This is the third book I’ve read by Knut Hamsun, and boy, was it the oddest. The first, Hunger, was an absolute revelation for me. Upon completing it, I felt rather dumbfounded that it could have taken me 38 years to discover such a compelling author. He really is one of the greats.

[Hamsun] won the Nobel Prize in 1920… and he had a deep and lasting grip on his public, that of an enchanter. Singer admitted to being “hypnotized” by him; Hesse called him his favorite writer; Hemingway recommended his novels to Scott Fitzgerald; Gide compared him to Dostoyevsky, but believed that Hamsun was “perhaps even more subtle.” The list of those who loved his sly, anarchic voice is long. [Read more in the New Yorker]

Perhaps I hadn’t heard of him because his career was something of a sordid Scandinavian secret. Despite his Nobel Prize and popularity, he died practically penniless. The Norwegian government fined him an enormous sum for treason because of his Nazi sympathies. Hamsun admired Adolf Hitler – even meeting him once – and upon the Fuhrer’s death, wrote a eulogy extolling his virtues as “a warrior, a warrior for mankind, and a prophet of the gospel of justice for all nations.”

He was clearly a man of extremes. He had encountered extreme poverty (which influenced much of Hunger) not to mention extreme isolation, and extreme exploitation in the shape of back-breaking, relentless physical labour. There is a remarkable anecdote about him that goes like this. During his long stay in the United States, he was working as an auctioneer in Minneapolis, and after a particularly hard day’s labour, he started to spit blood. He was diagnosed with tuberculosis, which the local doctor said would kill him in three months, but Hamsun would have none of this, and booked himself onto a train to New York, insisting on sitting on top of the locomotive so that he could gulp down mouthfuls of fresh air. His self-prescribed cure worked and he lived many more decades.

I have to admit that Mysteries was not, for me, the same kind of transformational read as Hunger. It’s a very confusing read, perhaps deliberately so. A man named Johan Nilsen Nagel shows up in a small Norwegian coastal town and immediately starts to bewilder and perplex all that meet him. He has several strange, unconsummated entanglements with women. He plays the role of protector to a character known only by the name The Midget. Most of all, he talks—he talks a hell of a lot: in long, strange, seemingly manipulative and deceitful monologues or in long arguments with other characters.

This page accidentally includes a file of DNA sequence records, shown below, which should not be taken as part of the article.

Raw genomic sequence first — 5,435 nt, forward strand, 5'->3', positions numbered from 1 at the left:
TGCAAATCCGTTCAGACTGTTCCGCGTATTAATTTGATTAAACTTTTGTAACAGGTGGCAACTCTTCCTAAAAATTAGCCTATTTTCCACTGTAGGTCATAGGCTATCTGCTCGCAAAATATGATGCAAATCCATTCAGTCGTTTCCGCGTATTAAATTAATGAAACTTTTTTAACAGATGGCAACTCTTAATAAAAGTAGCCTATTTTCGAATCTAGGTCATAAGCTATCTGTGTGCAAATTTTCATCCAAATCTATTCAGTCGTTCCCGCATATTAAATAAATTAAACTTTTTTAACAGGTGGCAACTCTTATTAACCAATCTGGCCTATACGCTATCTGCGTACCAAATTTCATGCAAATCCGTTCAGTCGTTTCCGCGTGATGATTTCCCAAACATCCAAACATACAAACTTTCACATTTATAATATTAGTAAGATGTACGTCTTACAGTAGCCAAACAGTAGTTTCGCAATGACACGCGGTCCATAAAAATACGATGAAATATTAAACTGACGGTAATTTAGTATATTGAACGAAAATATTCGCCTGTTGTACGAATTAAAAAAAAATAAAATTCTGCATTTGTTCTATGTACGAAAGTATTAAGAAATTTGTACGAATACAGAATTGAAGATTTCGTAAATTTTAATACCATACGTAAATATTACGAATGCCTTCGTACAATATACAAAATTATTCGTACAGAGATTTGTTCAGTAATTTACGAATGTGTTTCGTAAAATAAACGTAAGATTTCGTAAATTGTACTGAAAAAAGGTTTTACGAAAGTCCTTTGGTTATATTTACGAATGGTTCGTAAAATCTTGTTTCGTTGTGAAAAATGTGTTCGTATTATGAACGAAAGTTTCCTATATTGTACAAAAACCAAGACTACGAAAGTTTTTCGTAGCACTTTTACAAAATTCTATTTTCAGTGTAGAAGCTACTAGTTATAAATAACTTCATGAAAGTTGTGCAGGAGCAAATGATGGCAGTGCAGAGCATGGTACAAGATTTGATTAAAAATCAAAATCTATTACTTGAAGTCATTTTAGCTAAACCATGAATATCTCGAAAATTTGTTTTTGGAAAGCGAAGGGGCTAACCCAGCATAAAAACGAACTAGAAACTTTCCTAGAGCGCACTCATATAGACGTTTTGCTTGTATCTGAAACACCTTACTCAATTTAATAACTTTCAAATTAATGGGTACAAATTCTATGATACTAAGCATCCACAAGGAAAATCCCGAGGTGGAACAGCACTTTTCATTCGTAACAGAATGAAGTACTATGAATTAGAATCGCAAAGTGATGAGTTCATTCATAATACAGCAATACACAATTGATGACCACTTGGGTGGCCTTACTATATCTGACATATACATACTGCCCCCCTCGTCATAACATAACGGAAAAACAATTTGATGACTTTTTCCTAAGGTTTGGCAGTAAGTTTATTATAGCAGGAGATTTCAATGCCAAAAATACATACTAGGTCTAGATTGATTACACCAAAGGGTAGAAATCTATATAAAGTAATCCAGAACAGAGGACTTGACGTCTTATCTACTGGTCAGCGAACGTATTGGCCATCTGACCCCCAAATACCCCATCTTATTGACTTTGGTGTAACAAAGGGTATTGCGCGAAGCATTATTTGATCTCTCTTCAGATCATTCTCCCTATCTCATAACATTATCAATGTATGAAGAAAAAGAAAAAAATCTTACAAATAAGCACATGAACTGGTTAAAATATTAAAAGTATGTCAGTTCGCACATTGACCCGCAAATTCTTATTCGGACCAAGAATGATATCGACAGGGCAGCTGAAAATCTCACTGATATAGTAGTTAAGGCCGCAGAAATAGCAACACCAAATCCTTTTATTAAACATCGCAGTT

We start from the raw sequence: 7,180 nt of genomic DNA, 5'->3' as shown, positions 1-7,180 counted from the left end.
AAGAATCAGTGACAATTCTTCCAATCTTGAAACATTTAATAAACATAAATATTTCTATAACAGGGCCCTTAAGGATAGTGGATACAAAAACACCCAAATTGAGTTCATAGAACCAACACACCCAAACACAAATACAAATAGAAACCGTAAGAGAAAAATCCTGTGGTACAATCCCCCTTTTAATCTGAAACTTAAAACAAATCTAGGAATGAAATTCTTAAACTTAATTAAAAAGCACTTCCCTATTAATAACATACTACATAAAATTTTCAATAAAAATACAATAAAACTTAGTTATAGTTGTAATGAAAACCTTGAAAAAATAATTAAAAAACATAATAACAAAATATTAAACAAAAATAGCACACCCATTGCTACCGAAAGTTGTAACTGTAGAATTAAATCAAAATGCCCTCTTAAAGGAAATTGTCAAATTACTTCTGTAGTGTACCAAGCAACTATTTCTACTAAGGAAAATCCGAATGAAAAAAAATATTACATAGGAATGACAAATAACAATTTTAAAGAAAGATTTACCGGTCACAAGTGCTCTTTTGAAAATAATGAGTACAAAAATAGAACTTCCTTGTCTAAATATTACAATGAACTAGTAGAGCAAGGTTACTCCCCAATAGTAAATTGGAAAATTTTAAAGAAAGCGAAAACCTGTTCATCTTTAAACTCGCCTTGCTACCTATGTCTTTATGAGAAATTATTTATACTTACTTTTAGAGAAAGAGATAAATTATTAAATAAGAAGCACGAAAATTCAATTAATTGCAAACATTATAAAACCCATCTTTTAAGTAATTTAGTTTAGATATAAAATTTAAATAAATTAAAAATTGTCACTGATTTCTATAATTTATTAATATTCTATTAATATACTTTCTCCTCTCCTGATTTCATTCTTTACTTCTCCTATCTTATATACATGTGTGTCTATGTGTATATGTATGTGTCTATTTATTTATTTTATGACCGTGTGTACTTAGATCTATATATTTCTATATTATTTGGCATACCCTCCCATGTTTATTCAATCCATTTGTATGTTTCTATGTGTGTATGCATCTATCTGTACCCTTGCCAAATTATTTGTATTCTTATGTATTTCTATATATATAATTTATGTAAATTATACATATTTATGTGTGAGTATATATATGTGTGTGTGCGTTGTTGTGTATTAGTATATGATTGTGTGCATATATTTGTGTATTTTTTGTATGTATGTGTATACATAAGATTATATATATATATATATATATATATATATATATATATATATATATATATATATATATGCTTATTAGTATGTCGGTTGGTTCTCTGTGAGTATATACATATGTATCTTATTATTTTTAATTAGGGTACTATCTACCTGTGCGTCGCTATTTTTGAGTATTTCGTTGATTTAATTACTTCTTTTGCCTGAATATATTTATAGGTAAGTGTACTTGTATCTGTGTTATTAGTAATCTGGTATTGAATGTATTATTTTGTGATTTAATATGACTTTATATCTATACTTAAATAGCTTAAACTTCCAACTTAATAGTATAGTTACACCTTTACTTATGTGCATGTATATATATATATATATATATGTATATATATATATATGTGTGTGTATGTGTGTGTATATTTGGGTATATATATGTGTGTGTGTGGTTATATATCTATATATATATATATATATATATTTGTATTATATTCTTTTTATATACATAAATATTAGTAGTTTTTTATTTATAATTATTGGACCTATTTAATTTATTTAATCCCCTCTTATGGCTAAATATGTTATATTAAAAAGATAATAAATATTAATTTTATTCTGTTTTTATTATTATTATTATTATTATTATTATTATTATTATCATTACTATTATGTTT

To me, he seemed to be a pathological liar. But unlike other characters one reads or hears about, who are also pathological liars (the Mayor of Toronto?!) Nagel appears to be very honest with himself, or at least, deeply conscious of his own emotional plight. Similar to Hunger, in Mysteries, Hamsun shines a light of enormous intensity on the changing moods and thoughts of his protagonist.

Again, though, I’ll admit: I didn’t quite “get it.” I wasn’t ever quite sure who this man, at the centre of so much commotion, really was. It’s very disorienting to spend over 300 pages in the company of a protagonist who makes as little sense as this.

I decided to embark on this new blogging exercise, “Favourite Fiction Excerpts,” with the aim of extracting from books some pearls of prose that I really liked. This preamble has been so long perhaps because, in fact, I didn’t really find a lot in Mysteries that I could focus on and comprehend—I’ve wanted instead to simply make a very general case for reading Hamsun, despite all the obvious misgivings. There is one rather beautiful moment in Mysteries, though, which opens Chapter 17, that really appealed to me. Hamsun is very, very good at nature, and this brief paragraph is so wonderful because he so simply and effectively brings a halt to all the preceding nastiness and angst, for just an instant, so that we can take a look out of the window (the window of Nagel’s hotel room) and see the outside world:

The next day the same downpour, the same dark, heavy atmosphere. There seemed to be no end to the water that flooded the gutters and streamed down the windowpanes. Hour after hour it poured, and by noon the sky was overcast and still. The small garden behind the hotel was awash with bent and broken trees and floating leaves—covered with mud and water.

That’s it: that’s one of the rare interludes Hamsun grants the reader. Soon after this, the anti-hero Nagel gets out of his room and goes out into the night to stir up more discord and discontent. Several chapters later there is an extraordinary monologue delivered to The Midget by Nagel — most probably all of it an outright lie — about a cat, and a fish hook, and a vial of poison and… no, I won’t get into that because it would reveal too much of the plot.

One thing is for sure: I’ll be reading this book again one day. It was so unlike Hunger in so many respects that I perhaps brought rather unfair expectations to it. It’s a rare author that changes so decisively between one book and the next (Victoria, which I’ve also read, is something else entirely) but clearly I, feeble reader that I am, must work a little harder to keep up with Hamsun’s mercurial temperament!